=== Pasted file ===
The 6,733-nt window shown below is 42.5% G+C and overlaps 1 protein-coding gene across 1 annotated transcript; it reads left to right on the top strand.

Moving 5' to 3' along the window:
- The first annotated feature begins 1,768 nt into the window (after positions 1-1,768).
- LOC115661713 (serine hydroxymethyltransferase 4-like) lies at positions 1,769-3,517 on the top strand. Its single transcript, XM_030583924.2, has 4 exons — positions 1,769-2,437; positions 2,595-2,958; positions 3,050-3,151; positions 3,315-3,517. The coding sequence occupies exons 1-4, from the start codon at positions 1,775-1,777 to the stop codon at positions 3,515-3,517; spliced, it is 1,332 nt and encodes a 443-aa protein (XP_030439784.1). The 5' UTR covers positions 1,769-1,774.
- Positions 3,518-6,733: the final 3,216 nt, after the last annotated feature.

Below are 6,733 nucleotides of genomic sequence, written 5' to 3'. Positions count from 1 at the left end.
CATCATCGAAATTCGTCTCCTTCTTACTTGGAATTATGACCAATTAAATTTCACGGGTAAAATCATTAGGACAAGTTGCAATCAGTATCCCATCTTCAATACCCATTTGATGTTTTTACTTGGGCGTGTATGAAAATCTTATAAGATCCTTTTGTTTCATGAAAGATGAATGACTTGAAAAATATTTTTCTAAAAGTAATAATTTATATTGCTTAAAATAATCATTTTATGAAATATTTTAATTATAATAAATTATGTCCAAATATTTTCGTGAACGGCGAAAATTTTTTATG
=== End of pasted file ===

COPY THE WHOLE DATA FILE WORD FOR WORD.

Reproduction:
The 6,733-nt window shown below is 42.5% G+C and overlaps 1 protein-coding gene across 1 annotated transcript; it reads left to right on the top strand.

Moving 5' to 3' along the window:
- The first annotated feature begins 1,768 nt into the window (after positions 1-1,768).
- LOC115661713 (serine hydroxymethyltransferase 4-like) lies at positions 1,769-3,517 on the top strand. Its single transcript, XM_030583924.2, has 4 exons — positions 1,769-2,437; positions 2,595-2,958; positions 3,050-3,151; positions 3,315-3,517. The coding sequence occupies exons 1-4, from the start codon at positions 1,775-1,777 to the stop codon at positions 3,515-3,517; spliced, it is 1,332 nt and encodes a 443-aa protein (XP_030439784.1). The 5' UTR covers positions 1,769-1,774.
- Positions 3,518-6,733: the final 3,216 nt, after the last annotated feature.

Below are 6,733 nucleotides of genomic sequence, written 5' to 3'. Positions count from 1 at the left end.
CATCATCGAAATTCGTCTCCTTCTTACTTGGAATTATGACCAATTAAATTTCACGGGTAAAATCATTAGGACAAGTTGCAATCAGTATCCCATCTTCAATACCCATTTGATGTTTTTACTTGGGCGTGTATGAAAATCTTATAAGATCCTTTTGTTTCATGAAAGATGAATGACTTGAAAAATATTTTTCTAAAAGTAATAATTTATATTGCTTAAAATAATCATTTTATGAAATATTTTAATTATAATAAATTATGTCCAAATATTTTCGTGAACGGCGAAAATTTTTTATG